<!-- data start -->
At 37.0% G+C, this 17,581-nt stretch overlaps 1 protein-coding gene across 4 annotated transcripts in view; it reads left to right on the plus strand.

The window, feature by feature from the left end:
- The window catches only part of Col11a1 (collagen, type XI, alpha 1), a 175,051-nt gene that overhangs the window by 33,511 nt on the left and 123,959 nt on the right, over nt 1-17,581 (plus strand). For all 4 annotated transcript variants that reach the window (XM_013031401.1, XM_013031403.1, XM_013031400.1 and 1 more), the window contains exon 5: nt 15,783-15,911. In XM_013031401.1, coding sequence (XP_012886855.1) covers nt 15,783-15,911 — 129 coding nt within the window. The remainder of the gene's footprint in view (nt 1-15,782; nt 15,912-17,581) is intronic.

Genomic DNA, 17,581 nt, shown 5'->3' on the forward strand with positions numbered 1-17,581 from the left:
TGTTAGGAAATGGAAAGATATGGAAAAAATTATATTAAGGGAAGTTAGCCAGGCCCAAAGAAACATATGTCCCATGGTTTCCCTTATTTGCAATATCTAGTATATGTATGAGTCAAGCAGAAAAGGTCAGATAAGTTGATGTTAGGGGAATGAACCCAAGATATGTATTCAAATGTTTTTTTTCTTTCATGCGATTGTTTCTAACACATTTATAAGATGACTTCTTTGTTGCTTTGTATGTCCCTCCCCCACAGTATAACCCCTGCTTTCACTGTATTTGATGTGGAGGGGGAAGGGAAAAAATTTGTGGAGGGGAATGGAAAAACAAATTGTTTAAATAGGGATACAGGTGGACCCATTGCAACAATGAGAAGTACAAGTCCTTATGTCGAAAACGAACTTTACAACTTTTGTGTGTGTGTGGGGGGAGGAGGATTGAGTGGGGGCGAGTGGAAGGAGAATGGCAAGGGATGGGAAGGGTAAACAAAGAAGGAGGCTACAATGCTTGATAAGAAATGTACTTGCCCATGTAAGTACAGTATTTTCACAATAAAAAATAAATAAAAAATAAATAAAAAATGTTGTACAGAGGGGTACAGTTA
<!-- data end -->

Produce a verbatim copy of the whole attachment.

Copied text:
At 37.0% G+C, this 17,581-nt stretch overlaps 1 protein-coding gene across 4 annotated transcripts in view; it reads left to right on the plus strand.

The window, feature by feature from the left end:
- The window catches only part of Col11a1 (collagen, type XI, alpha 1), a 175,051-nt gene that overhangs the window by 33,511 nt on the left and 123,959 nt on the right, over nt 1-17,581 (plus strand). For all 4 annotated transcript variants that reach the window (XM_013031401.1, XM_013031403.1, XM_013031400.1 and 1 more), the window contains exon 5: nt 15,783-15,911. In XM_013031401.1, coding sequence (XP_012886855.1) covers nt 15,783-15,911 — 129 coding nt within the window. The remainder of the gene's footprint in view (nt 1-15,782; nt 15,912-17,581) is intronic.

Genomic DNA, 17,581 nt, shown 5'->3' on the forward strand with positions numbered 1-17,581 from the left:
TGTTAGGAAATGGAAAGATATGGAAAAAATTATATTAAGGGAAGTTAGCCAGGCCCAAAGAAACATATGTCCCATGGTTTCCCTTATTTGCAATATCTAGTATATGTATGAGTCAAGCAGAAAAGGTCAGATAAGTTGATGTTAGGGGAATGAACCCAAGATATGTATTCAAATGTTTTTTTTCTTTCATGCGATTGTTTCTAACACATTTATAAGATGACTTCTTTGTTGCTTTGTATGTCCCTCCCCCACAGTATAACCCCTGCTTTCACTGTATTTGATGTGGAGGGGGAAGGGAAAAAATTTGTGGAGGGGAATGGAAAAACAAATTGTTTAAATAGGGATACAGGTGGACCCATTGCAACAATGAGAAGTACAAGTCCTTATGTCGAAAACGAACTTTACAACTTTTGTGTGTGTGTGGGGGGAGGAGGATTGAGTGGGGGCGAGTGGAAGGAGAATGGCAAGGGATGGGAAGGGTAAACAAAGAAGGAGGCTACAATGCTTGATAAGAAATGTACTTGCCCATGTAAGTACAGTATTTTCACAATAAAAAATAAATAAAAAATAAATAAAAAATGTTGTACAGAGGGGTACAGTTA